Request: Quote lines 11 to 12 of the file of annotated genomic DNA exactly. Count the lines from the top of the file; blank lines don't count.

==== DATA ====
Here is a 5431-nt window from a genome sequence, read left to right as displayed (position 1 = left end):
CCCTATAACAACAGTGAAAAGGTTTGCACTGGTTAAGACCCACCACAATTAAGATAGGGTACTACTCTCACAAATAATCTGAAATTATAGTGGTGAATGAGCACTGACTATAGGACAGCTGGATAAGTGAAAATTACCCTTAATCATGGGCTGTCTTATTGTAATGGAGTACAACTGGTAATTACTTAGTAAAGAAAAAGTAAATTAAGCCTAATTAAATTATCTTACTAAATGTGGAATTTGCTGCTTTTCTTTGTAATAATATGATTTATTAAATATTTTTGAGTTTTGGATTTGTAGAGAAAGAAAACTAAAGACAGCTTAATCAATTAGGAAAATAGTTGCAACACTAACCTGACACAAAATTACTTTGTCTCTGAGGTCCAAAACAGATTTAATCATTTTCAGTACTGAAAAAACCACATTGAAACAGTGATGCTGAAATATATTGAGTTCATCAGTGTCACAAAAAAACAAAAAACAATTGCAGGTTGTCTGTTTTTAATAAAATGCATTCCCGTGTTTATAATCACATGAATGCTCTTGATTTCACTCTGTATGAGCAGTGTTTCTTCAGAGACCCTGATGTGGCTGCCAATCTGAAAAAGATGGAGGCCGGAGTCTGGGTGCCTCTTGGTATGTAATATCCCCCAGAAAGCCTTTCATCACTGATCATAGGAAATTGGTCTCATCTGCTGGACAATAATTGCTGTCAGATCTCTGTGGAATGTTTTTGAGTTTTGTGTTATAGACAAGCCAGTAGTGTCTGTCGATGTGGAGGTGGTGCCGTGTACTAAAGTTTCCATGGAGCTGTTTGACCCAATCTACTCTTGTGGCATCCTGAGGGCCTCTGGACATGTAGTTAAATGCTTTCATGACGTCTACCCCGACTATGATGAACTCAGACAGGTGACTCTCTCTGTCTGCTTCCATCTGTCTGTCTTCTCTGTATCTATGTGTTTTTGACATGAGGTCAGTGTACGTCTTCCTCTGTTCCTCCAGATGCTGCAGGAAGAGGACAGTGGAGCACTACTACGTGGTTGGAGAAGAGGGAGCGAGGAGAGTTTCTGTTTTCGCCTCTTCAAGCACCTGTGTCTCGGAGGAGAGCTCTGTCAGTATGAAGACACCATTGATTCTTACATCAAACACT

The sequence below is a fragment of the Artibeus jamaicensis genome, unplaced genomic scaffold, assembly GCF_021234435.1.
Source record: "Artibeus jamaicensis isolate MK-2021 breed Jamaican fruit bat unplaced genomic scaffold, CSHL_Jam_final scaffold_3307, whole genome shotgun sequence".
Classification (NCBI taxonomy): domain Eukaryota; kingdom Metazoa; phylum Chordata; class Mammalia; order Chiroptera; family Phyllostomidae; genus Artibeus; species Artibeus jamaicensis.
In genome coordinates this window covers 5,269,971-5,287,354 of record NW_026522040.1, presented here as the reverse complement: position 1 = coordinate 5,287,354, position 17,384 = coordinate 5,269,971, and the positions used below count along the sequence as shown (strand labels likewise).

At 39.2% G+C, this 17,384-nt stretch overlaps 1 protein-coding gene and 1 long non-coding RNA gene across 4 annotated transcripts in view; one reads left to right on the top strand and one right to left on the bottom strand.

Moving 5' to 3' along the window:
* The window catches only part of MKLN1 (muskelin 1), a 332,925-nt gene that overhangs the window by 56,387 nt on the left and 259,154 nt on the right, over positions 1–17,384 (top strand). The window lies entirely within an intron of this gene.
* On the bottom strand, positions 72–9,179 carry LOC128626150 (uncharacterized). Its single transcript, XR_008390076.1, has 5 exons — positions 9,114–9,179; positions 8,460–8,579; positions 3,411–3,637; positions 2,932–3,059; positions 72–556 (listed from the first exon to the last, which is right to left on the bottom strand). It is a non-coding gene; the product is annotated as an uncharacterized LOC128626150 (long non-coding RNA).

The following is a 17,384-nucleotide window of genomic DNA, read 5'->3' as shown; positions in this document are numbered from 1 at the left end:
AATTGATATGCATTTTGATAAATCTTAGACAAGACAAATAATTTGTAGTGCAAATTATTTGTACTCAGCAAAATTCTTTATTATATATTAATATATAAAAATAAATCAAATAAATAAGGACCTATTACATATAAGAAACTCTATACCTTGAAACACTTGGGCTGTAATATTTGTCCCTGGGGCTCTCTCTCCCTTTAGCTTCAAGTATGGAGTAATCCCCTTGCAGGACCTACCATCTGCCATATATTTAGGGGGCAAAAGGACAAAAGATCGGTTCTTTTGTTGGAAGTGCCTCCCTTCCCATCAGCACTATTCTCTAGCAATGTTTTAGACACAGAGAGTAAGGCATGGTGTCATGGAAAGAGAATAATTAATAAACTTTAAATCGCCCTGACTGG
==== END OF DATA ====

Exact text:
The following is a 17,384-nucleotide window of genomic DNA, read 5'->3' as shown; positions in this document are numbered from 1 at the left end:
AATTGATATGCATTTTGATAAATCTTAGACAAGACAAATAATTTGTAGTGCAAATTATTTGTACTCAGCAAAATTCTTTATTATATATTAATATATAAAAATAAATCAAATAAATAAGGACCTATTACATATAAGAAACTCTATACCTTGAAACACTTGGGCTGTAATATTTGTCCCTGGGGCTCTCTCTCCCTTTAGCTTCAAGTATGGAGTAATCCCCTTGCAGGACCTACCATCTGCCATATATTTAGGGGGCAAAAGGACAAAAGATCGGTTCTTTTGTTGGAAGTGCCTCCCTTCCCATCAGCACTATTCTCTAGCAATGTTTTAGACACAGAGAGTAAGGCATGGTGTCATGGAAAGAGAATAATTAATAAACTTTAAATCGCCCTGACTGG